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A Theoretical FRAMEWORK for the Development of Perinatal Period Mental Health Guidelines in Zimbabwe

Calleta Gwatiringa, Lebitsi Maud Modiba, Greanious Alfred Mavondo

Abstract: The need to create a harmonized process of handling mental health issues cropping up during the perinatal period in Zimbabwe cannot be over emphasized. The number of pregnant women needing perinatal management is growing. The number of trained midwifery nurse practitioner is also growing contributed from different nursing schools meaning different practice methodologies necessitating national guidelines to be adopted. A search of the literature revealed that the British Columbia guidelines provided a framework which could be adopted and adapted for use in the formulation of best practices guidelines to advance collaborative and supportive care as it applies to perinatal health care and client-centred childbirth. The guidelines were premised on the inkling that the use of the ideal strategy and a coordinated approach results in appropriate identification and effective management of mental pathology. The framework and the resultant guidelines, were able to guard against disturbances in the mental wellbeing of the women, whilst excluding the presence of mental disorders. The pillars of the framework we adopted to address dimensions namely: of instruction and avoidance, assessment and the verdict, therapy and self-administration, adapting and backup linkages. The adopted framework facilitates recognition, diagnosis, management and keeping track of ladies with identified mental health challenges. These were conceptualized as recognition, diagnosis, management and follow-up, giving a more promotive and preventive flair to the Zimbabwean perinatal mental health guidelines. Therefore, the theoretical framework for guidelines in mental health views mental stability is an interconnected quadlet of recognition of the tell-tail signs of the disease, diagnosis of the condition, management of the disease and follow-up of the those who have been successfully managed for possible relapses.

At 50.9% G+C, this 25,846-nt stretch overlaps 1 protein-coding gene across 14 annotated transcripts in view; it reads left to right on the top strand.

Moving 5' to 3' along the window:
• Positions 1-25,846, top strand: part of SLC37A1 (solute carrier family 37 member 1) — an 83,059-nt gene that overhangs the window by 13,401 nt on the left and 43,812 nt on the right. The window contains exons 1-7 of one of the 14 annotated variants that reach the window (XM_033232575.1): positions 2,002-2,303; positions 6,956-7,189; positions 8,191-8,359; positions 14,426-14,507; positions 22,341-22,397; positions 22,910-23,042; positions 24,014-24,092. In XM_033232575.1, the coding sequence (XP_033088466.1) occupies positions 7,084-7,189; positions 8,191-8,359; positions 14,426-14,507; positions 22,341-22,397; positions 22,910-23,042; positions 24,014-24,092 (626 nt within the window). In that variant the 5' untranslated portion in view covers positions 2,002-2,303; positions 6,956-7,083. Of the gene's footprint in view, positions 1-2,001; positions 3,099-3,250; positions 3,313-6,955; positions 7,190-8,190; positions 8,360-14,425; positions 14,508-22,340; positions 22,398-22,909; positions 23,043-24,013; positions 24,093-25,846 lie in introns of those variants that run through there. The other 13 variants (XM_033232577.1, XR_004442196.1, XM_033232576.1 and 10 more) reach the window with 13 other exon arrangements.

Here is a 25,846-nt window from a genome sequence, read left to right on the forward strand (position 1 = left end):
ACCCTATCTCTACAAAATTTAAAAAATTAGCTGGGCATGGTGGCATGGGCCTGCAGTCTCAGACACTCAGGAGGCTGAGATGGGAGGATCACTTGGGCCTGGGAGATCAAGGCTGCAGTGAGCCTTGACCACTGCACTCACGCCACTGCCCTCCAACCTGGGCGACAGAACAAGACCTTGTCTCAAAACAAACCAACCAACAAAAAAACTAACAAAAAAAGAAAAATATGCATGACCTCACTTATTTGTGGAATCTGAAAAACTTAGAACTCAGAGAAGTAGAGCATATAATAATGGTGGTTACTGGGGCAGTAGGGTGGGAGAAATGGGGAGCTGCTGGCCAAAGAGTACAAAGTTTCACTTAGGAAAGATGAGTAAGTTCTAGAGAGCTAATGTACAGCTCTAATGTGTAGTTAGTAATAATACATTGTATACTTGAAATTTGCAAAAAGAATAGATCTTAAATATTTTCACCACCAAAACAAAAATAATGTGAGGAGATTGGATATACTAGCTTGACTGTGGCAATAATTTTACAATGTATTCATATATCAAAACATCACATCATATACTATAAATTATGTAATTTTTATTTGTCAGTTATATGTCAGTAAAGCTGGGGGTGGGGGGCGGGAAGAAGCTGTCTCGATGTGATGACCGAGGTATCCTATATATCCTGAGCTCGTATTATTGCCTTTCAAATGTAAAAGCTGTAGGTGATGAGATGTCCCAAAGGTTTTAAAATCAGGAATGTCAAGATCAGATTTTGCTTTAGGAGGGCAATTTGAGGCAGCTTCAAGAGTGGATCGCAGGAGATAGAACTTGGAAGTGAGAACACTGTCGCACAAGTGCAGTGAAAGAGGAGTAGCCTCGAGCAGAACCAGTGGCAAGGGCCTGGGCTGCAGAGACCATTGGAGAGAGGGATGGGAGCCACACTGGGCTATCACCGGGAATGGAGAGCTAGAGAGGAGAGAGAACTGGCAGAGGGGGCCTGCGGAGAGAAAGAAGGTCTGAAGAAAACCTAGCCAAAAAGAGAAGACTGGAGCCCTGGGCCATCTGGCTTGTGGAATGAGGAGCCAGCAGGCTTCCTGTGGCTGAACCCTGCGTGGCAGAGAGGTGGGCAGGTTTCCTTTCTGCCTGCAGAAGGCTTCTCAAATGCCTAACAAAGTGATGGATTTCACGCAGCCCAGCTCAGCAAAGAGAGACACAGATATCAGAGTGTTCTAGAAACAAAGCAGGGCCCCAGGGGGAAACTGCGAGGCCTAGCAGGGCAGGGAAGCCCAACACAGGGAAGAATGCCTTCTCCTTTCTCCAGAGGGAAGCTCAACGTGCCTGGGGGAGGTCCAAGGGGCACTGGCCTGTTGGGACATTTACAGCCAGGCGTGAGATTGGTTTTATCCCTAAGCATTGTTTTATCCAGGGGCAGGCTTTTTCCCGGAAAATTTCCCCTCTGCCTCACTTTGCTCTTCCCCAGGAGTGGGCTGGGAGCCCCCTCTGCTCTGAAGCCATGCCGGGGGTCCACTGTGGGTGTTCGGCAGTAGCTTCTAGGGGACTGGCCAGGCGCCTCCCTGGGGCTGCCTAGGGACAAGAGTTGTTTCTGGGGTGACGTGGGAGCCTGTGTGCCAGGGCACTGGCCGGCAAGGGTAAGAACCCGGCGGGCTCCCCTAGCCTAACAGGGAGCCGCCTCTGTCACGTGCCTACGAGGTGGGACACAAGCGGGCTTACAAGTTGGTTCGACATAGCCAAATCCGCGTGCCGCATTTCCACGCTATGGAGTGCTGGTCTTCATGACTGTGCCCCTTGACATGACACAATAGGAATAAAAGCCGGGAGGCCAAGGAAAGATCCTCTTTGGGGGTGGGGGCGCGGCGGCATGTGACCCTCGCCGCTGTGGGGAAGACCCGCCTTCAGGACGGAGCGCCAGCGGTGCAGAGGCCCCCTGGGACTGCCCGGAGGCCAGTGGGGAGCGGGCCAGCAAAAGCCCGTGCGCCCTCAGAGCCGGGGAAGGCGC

Keywords: adapting / theoretical framework / perinatal / Mental Health Guidelines

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